Nancy Koppelman, Evergreen State College (2005)
Koppelman draws from insights gleaned from America social history, the philosophy of history, and ethical philosophy. Her intellectual philosophy foregrounds the subjects that hegemonic historical accounts leave out: those of oppressed and marginalized peoples. This is what she calls, “history from the bottom up.” Nussbaum claims that imagination, narrative, story, and song are essential to an ethical education, since works of art communicate truths of human life that reach across differences and encourage ethical vitality. People are predisposed to appreciate narrative—they are vulnerable, if you will, to its power—because they genuinely need it in order to know who and what they are.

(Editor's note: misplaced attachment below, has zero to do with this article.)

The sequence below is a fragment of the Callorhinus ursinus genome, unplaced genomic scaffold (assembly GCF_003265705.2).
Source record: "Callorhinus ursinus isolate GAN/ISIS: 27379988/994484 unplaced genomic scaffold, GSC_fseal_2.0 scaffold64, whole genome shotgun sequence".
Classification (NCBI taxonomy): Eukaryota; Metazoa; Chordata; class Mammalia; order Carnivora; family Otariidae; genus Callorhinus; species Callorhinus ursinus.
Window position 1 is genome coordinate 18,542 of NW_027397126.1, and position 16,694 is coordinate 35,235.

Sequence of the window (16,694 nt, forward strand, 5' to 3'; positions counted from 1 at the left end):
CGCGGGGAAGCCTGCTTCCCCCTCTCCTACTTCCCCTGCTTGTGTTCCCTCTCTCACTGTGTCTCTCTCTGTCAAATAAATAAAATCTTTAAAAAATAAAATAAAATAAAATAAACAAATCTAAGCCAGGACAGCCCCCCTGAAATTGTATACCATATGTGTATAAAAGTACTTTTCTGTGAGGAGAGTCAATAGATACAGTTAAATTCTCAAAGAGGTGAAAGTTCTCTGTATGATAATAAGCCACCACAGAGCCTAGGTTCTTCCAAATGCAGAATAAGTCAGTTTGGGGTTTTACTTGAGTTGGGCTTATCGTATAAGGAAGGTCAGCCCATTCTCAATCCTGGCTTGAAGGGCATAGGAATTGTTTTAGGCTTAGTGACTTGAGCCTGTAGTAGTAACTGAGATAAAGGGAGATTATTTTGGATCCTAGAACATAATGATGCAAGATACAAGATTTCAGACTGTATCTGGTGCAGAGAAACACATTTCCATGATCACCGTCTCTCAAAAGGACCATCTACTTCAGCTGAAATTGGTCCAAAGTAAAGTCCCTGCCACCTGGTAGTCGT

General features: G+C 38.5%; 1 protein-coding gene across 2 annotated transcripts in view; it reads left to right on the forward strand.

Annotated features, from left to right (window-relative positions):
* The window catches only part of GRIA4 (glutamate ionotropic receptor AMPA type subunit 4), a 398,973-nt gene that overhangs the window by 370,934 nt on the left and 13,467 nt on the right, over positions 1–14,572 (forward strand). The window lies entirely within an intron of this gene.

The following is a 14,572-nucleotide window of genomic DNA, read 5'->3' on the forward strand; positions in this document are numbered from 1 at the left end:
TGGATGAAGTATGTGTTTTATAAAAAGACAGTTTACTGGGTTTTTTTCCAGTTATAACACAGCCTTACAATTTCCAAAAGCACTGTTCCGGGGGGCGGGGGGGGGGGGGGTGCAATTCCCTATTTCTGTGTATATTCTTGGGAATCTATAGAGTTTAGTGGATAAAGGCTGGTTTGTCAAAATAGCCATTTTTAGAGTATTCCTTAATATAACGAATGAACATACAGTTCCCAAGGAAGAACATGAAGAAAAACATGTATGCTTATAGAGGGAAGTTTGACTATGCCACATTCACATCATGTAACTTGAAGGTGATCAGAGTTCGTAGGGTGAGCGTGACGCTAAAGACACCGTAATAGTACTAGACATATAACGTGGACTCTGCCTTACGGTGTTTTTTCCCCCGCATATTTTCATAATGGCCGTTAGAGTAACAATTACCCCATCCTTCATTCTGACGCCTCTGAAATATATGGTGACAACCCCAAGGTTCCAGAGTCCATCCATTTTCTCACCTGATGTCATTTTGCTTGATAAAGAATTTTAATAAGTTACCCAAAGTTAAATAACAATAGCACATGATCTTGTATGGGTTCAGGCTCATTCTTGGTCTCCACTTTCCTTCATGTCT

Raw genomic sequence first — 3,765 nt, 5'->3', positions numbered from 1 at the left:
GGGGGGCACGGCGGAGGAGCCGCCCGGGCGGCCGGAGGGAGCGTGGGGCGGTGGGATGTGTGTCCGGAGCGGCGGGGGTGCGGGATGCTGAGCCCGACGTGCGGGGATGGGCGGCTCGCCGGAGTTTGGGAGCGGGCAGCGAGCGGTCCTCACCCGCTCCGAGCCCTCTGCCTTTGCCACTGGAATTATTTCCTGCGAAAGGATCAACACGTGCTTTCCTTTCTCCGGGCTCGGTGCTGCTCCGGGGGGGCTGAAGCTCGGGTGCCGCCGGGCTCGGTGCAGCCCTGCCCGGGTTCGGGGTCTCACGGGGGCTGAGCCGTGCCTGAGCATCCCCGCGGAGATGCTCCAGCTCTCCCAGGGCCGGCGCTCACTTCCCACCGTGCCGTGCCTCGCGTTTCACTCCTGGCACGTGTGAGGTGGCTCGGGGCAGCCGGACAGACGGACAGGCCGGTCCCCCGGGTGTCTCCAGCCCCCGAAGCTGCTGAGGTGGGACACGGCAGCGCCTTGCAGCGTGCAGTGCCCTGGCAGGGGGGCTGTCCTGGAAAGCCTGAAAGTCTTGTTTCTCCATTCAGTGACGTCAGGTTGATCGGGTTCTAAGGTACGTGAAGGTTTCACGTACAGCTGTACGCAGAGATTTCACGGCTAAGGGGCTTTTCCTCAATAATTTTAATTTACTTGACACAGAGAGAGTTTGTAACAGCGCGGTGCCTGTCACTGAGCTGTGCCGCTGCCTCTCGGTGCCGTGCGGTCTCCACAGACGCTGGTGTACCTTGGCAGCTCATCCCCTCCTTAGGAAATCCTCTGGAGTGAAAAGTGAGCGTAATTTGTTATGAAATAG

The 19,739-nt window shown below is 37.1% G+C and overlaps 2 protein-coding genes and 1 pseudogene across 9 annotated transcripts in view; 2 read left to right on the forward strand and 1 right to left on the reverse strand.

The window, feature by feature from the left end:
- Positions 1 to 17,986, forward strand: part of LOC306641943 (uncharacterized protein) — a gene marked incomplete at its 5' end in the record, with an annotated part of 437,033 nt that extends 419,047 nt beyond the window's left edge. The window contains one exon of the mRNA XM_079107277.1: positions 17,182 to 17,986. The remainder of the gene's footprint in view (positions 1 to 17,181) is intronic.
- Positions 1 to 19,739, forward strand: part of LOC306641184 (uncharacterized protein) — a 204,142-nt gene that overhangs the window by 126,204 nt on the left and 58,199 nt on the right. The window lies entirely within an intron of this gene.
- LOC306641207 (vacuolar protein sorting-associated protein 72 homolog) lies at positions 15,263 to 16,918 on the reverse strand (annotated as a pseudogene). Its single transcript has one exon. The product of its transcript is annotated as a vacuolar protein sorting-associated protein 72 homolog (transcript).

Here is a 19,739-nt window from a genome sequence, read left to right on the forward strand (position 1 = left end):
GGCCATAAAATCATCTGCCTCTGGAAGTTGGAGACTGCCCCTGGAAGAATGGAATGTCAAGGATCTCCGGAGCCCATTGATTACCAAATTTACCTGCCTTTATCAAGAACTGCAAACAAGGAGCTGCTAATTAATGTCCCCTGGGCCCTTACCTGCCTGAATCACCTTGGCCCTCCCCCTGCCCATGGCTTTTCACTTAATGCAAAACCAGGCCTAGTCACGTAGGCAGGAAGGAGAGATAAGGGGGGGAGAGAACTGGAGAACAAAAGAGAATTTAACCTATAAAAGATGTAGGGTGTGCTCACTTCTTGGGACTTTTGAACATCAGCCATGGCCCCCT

This paper includes a number of case studies drawn from Koppelman’s own curriculum.